The description in the MS paper isn't odd at all. It describes the on-die crossbar switch as essentially being a 5-port 10 Gbit/s switch with 4 ports being for the optical interfaces and one as an uplink to the host. That 10 Gbit/s uplink port is connected to a protocol adapter which has a PCIe 2.0 x4 (16 Gbit/s) connection to the host. And just as you can have a 5-port Ethernet switch, that in no way guarantees that the switch is capable of link aggregation. In fact, pointing out that the connection to the PCIe protocol adapter was limited to 10 Gbit/s underscores that channel bonding was not happening from the outset.

    All of the networking examples use individual 10 Gbit/s links between nodes, and link aggregation is never attempted.

    The 40 Gbit/s depiction in the Avago paper actually shows one controller but two optical modules. The modules they designed only supported 2 channels, so a 4C controller required two of them. The odd thing about that diagram, as crude as it is, is that it appears to show one port for 4 channels, which is something we have not seen yet.
    Reply
  • Kevin G - Monday, August 26, 2013 - link

    The Thunderbolt/LightPeak networking schema in those papers included failover and multi-pathing. The implication is that there would be a means to use multiple channels to send data between two hosts, similar to how Ethernet does bonding.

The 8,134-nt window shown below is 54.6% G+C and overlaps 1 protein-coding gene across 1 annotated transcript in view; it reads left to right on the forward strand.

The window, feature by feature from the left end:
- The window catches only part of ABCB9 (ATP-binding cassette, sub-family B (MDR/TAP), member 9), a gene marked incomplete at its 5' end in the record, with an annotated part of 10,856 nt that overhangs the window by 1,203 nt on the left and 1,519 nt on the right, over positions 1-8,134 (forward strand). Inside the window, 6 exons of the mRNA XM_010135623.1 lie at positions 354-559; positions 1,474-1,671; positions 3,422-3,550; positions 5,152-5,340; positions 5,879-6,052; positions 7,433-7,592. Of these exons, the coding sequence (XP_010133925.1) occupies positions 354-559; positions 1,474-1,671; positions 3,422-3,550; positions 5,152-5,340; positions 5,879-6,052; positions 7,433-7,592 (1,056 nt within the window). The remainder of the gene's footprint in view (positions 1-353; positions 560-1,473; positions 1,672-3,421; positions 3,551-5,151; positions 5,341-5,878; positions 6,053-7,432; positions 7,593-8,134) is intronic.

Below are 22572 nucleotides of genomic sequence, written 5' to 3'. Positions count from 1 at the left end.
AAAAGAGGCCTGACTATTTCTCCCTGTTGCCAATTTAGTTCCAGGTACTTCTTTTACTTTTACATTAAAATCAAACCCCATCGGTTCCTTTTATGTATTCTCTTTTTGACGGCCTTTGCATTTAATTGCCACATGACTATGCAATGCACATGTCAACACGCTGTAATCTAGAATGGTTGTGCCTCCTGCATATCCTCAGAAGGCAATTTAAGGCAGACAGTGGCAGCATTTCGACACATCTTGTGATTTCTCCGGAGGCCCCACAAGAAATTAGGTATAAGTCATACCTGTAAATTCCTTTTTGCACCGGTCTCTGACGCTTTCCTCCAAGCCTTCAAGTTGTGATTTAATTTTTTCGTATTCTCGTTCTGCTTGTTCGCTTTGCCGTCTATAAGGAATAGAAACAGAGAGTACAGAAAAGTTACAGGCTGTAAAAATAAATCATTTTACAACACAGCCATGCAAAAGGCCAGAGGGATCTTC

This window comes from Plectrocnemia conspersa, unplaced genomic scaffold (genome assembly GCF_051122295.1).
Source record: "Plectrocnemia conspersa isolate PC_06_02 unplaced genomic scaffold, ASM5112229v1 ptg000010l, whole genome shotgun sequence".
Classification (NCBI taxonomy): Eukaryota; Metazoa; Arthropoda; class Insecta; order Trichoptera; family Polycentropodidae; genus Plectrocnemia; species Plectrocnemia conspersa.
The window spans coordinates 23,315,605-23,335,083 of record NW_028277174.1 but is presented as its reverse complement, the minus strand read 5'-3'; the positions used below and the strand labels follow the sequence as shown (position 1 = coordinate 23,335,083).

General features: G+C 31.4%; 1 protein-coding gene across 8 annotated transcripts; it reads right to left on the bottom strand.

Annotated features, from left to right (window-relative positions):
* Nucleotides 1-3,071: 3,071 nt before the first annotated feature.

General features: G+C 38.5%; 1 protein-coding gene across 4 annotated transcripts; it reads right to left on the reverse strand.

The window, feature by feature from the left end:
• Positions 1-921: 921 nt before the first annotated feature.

With fail over from active-to-active connections, their is a desire to regularly operate below 50% of the available bandwidth between connections. This would ensure that when fail over does happen, the single remaining link can handle the through without a degradation of service. In the context of these paper, the proposed 40 Gbit adapter with a 10 Gbit PCI-e host interface wouldn't necessarily be at a disadvantage in this scenario.

    The 4 channel device did mention the connector: an early LightPeak connector that was an adaption of USB. Take a look at it here:
    http://assets.sbnation.com/assets/749240/PC-Pro-UK...

    The USB style connector also had some talk of being able to use the copper connection for native USB or a slower, copper based version of Light Peak. With the USB board forbidding Light Peak to piggy back on their standard, this idea was only talked about.
    Reply
  • RussianSensation - Tuesday, August 20, 2013 - link

    $350 USD for a non-ROG board that can only do 3-Way CF as PCIe 3.0 x8/x4/x4?

    ....Crickets.... This is a $220 board max with a $130 mark-up for Thunderbolt. You can just as easily get $180 MSI GD65-Gaming, buy $20 wireless USB and skip the overpriced Thunderbolt.
    Reply
  • DarkXale - Tuesday, August 20, 2013 - link

    Or get the Asus equivalent without the Thunderbolt ports. See the "Pro". Also, who would ever want to subject themselves to the horrors that is USB Wi-Fi. Reply
  • RussianSensation - Tuesday, August 20, 2013 - link